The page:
Injectable biodegradable hydrogels, which can be delivered in a minimally invasive manner and formed in situ, have found a number of applications in pharmaceutical and biomedical applications, such as drug delivery and tissue engineering. We have recently developed an in situ crosslinkable citric acid-based biodegradable poly(ethylene glycol) maleate citrate (PEGMC)/hydroxyapatite (HA) composite, which shows promise for use in bone tissue engineering. In this study, the mechanical properties of the PEGMC/HA composites were studied in dynamic linear rheology experiments. Critical parameters such as monomer ratio, crosslinker, initiator, and HA concentrations were varied to reveal their effect on the extent of crosslinking as they control the mechanical properties of the resultant gels. The rheological studies, for the first time, allowed us to investigate the physical interactions between HA and citric acid-based PEGMC. Understanding the viscoelastic properties of the injectable gel composites is crucial in formulating suitable injectable PEGMC/HA scaffolds for bone tissue engineering, and should also promote the other biomedical applications based on citric acid-based biodegradable polymers.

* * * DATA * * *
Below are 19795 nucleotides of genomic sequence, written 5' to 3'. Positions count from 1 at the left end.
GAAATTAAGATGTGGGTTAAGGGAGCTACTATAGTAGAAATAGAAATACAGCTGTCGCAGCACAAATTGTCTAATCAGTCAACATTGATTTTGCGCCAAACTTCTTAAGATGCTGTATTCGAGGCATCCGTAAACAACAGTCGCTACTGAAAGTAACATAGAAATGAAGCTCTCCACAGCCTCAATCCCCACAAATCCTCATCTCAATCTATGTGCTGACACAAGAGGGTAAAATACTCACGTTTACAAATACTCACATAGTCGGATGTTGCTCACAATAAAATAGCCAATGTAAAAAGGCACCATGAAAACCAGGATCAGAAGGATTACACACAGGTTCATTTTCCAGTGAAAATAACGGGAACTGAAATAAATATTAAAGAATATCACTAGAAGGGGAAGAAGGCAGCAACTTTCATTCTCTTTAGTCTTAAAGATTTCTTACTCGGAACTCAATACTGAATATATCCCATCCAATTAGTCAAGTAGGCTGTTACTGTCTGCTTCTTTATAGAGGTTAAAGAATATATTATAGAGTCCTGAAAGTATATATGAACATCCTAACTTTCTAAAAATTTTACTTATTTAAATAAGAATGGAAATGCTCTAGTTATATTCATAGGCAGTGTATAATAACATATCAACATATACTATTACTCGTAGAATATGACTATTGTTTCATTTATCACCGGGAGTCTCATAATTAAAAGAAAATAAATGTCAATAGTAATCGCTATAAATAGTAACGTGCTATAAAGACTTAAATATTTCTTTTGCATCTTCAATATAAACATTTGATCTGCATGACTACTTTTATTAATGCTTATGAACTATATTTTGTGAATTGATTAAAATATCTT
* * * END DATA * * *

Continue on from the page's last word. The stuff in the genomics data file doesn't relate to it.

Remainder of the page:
All Science Journal Classification (ASJC) codes
- Condensed Matter Physics